Before diving into the review proper, it’s important to note that Blizzard is releasing this book in a new fashion. Knaak’s latest work in the World of Warcraft universe will trickle out over the next few months in five installments. Each ringing up at $1.99, effectively costing more for those that purchase the full set. The serialized eBook is currently scheduled to wrap up in mid June. As such, this review will be concise.
Knaak returns to his dragonkind after their pyrrhic victory against Deathwing. The former Earth-warder gone only at the cost of the Aspects themselves. The Aspects remain alive, but without their powers leaving them to be known only by their proper monikers. Kalecgos, the former blue aspect after Malygos’ terror was ended, notices a disturbing change in the other, older comrades. They’ve given up, removed themselves from the struggle against the persistent evils of Azeroth. Leaving the chore up to the “younger” races.
Hit the jump for the full review of Part 1 of Dawn of the Aspects.
Distraught, Kalec leaves the meeting at Wyrmrest Temple downtrodden. During his return trip to the Nexus he senses an artifact buried in the bones of Galakrond, the Father of Dragons. Ever interested in hoarding artifacts, the blue retrieves the device only to be transported to the age of proto-dragons. The age of Galakrond. An age before the Aspects existed. Before sentient dragons roamed the lands. An age that places Kalecgos in the mind and body of his predecessor, Malygos. And in direct confrontation of Galakrond, more bestial proto-dragons and their dieing brothers.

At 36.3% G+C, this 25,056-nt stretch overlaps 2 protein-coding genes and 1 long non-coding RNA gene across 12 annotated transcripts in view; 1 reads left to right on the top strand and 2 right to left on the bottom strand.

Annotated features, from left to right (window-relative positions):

If there’s any writer that Blizzard should have given the reigns to for this topic it’s Knaak. He’s a champion of the dragons, creating the lore behind the Aspects and numerous main characters that interact with them. Knaak is experienced in historical journeys, seeming to prefer them to penning adventures based in the current timeline. Unlike his previous efforts, Dawn of the Aspects isn’t revisionist lore, but the untold beginning of the Aspects players have become so entwined with.
The catch 22 is that with the good comes the bad. Knaak continues his traditional writing style of far too much description, overuse of certain phrases or words and a cavalcade of introspection instead of interesting dialog. The lack of intelligent dialog is somewhat excusable this time given the mental capacity of proto-dragons. That being said, Part 1 is stuffed with uninteresting historical tales, retelling the events of a half dozen novels and major game plot points in WoWpedia-style recaps. Not interesting anecdotes or conversation points.
Knaak is the man for the job. There’s no doubt about that. Some of the storyarcs he’s created in the WoW universe are unforgettable. Unfortunately, the parts in between are. Or worse, are remembered for the wrong reasons. The serialization of Dawn of the Aspects highlights the bad over the good. Readers will have to wait months to fully grasp Knaak’s plot, making it a difficult recommendation at this point. Any WoW lore buff will find Part 1 as enjoyable as running through sand to get to the ocean. It’s a pain, but once you reach the crashing waves, the trip was worth it.
Hopefully, Dawn of the Aspects as a whole will be to.
Interested in exploring Warcraft’s recent lore further?
Blizzard has released a torrent of Warcraft novelizations as WoW has gained in popularity. Most directly related to Dawn of the Aspects are Jaina Proudmoore: Tide of War and The Shattering – Prelude to Cataclysm both by Christie Golden.
Knaak, as the master of WoW dragonkind, has dabbled with them since he began working with Blizzard. Pick up Day of the Dragon, Night of the Dragon or the unfinished Dragons of Outland. Knaak penned the War of the Ancients trilogy as his freshman entry into the Warcraft universe, years ahead of WoW’s release.
Check out all of the novelizations of Blizzard products in the our Extensive Extended Universe rundown.